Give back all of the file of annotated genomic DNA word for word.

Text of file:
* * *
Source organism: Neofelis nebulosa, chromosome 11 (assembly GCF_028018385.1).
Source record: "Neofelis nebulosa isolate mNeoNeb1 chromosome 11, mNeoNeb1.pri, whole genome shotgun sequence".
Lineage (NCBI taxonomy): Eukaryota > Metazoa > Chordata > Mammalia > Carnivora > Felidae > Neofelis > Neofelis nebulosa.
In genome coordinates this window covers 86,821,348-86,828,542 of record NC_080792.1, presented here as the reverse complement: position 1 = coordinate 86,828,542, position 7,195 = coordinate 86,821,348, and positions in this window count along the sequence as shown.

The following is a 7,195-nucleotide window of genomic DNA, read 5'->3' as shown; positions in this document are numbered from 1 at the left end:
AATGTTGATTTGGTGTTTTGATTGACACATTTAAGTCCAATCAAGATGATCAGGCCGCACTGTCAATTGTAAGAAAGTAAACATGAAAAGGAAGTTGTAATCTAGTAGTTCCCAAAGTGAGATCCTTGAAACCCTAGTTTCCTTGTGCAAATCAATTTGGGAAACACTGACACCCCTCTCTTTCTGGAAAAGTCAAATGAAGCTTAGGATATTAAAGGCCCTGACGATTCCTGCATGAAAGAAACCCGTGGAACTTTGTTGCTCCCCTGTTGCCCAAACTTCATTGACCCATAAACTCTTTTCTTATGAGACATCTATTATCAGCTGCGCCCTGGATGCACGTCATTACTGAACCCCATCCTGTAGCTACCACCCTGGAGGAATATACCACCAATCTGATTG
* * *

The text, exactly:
Source organism: Neofelis nebulosa, chromosome 11 (assembly GCF_028018385.1).
Source record: "Neofelis nebulosa isolate mNeoNeb1 chromosome 11, mNeoNeb1.pri, whole genome shotgun sequence".
Lineage (NCBI taxonomy): Eukaryota > Metazoa > Chordata > Mammalia > Carnivora > Felidae > Neofelis > Neofelis nebulosa.
In genome coordinates this window covers 86,821,348-86,828,542 of record NC_080792.1, presented here as the reverse complement: position 1 = coordinate 86,828,542, position 7,195 = coordinate 86,821,348, and positions in this window count along the sequence as shown.

The following is a 7,195-nucleotide window of genomic DNA, read 5'->3' as shown; positions in this document are numbered from 1 at the left end:
AATGTTGATTTGGTGTTTTGATTGACACATTTAAGTCCAATCAAGATGATCAGGCCGCACTGTCAATTGTAAGAAAGTAAACATGAAAAGGAAGTTGTAATCTAGTAGTTCCCAAAGTGAGATCCTTGAAACCCTAGTTTCCTTGTGCAAATCAATTTGGGAAACACTGACACCCCTCTCTTTCTGGAAAAGTCAAATGAAGCTTAGGATATTAAAGGCCCTGACGATTCCTGCATGAAAGAAACCCGTGGAACTTTGTTGCTCCCCTGTTGCCCAAACTTCATTGACCCATAAACTCTTTTCTTATGAGACATCTATTATCAGCTGCGCCCTGGATGCACGTCATTACTGAACCCCATCCTGTAGCTACCACCCTGGAGGAATATACCACCAATCTGATTG